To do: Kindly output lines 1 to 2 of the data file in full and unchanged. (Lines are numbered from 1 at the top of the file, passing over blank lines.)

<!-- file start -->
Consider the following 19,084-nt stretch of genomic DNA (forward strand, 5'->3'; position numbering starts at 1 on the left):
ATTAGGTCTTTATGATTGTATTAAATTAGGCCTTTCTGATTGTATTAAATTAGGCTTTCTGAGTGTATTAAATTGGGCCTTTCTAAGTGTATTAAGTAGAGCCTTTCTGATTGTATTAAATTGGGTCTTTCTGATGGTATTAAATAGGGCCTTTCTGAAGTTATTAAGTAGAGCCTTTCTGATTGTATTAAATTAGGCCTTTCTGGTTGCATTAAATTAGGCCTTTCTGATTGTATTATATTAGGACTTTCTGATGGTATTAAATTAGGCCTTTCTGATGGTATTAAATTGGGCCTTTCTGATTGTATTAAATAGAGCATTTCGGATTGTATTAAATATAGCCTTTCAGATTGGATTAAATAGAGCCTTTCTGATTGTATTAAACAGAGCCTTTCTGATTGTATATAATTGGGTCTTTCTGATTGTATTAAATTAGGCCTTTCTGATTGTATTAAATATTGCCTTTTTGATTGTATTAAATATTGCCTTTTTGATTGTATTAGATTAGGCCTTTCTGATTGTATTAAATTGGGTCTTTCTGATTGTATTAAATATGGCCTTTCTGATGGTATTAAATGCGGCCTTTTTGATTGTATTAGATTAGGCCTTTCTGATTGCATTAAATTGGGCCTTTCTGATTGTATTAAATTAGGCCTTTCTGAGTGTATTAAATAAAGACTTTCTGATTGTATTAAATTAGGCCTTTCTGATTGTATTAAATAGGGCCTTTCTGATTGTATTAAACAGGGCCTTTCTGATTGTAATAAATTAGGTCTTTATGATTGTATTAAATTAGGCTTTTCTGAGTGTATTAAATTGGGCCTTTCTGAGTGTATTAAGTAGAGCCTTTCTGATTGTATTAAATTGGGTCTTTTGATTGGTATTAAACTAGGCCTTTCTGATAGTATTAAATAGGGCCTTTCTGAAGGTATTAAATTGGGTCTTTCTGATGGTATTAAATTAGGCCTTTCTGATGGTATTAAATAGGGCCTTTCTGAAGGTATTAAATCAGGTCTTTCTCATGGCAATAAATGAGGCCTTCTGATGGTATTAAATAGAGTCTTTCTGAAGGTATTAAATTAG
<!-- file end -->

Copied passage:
Consider the following 19,084-nt stretch of genomic DNA (forward strand, 5'->3'; position numbering starts at 1 on the left):
ATTAGGTCTTTATGATTGTATTAAATTAGGCCTTTCTGATTGTATTAAATTAGGCTTTCTGAGTGTATTAAATTGGGCCTTTCTAAGTGTATTAAGTAGAGCCTTTCTGATTGTATTAAATTGGGTCTTTCTGATGGTATTAAATAGGGCCTTTCTGAAGTTATTAAGTAGAGCCTTTCTGATTGTATTAAATTAGGCCTTTCTGGTTGCATTAAATTAGGCCTTTCTGATTGTATTATATTAGGACTTTCTGATGGTATTAAATTAGGCCTTTCTGATGGTATTAAATTGGGCCTTTCTGATTGTATTAAATAGAGCATTTCGGATTGTATTAAATATAGCCTTTCAGATTGGATTAAATAGAGCCTTTCTGATTGTATTAAACAGAGCCTTTCTGATTGTATATAATTGGGTCTTTCTGATTGTATTAAATTAGGCCTTTCTGATTGTATTAAATATTGCCTTTTTGATTGTATTAAATATTGCCTTTTTGATTGTATTAGATTAGGCCTTTCTGATTGTATTAAATTGGGTCTTTCTGATTGTATTAAATATGGCCTTTCTGATGGTATTAAATGCGGCCTTTTTGATTGTATTAGATTAGGCCTTTCTGATTGCATTAAATTGGGCCTTTCTGATTGTATTAAATTAGGCCTTTCTGAGTGTATTAAATAAAGACTTTCTGATTGTATTAAATTAGGCCTTTCTGATTGTATTAAATAGGGCCTTTCTGATTGTATTAAACAGGGCCTTTCTGATTGTAATAAATTAGGTCTTTATGATTGTATTAAATTAGGCTTTTCTGAGTGTATTAAATTGGGCCTTTCTGAGTGTATTAAGTAGAGCCTTTCTGATTGTATTAAATTGGGTCTTTTGATTGGTATTAAACTAGGCCTTTCTGATAGTATTAAATAGGGCCTTTCTGAAGGTATTAAATTGGGTCTTTCTGATGGTATTAAATTAGGCCTTTCTGATGGTATTAAATAGGGCCTTTCTGAAGGTATTAAATCAGGTCTTTCTCATGGCAATAAATGAGGCCTTCTGATGGTATTAAATAGAGTCTTTCTGAAGGTATTAAATTAG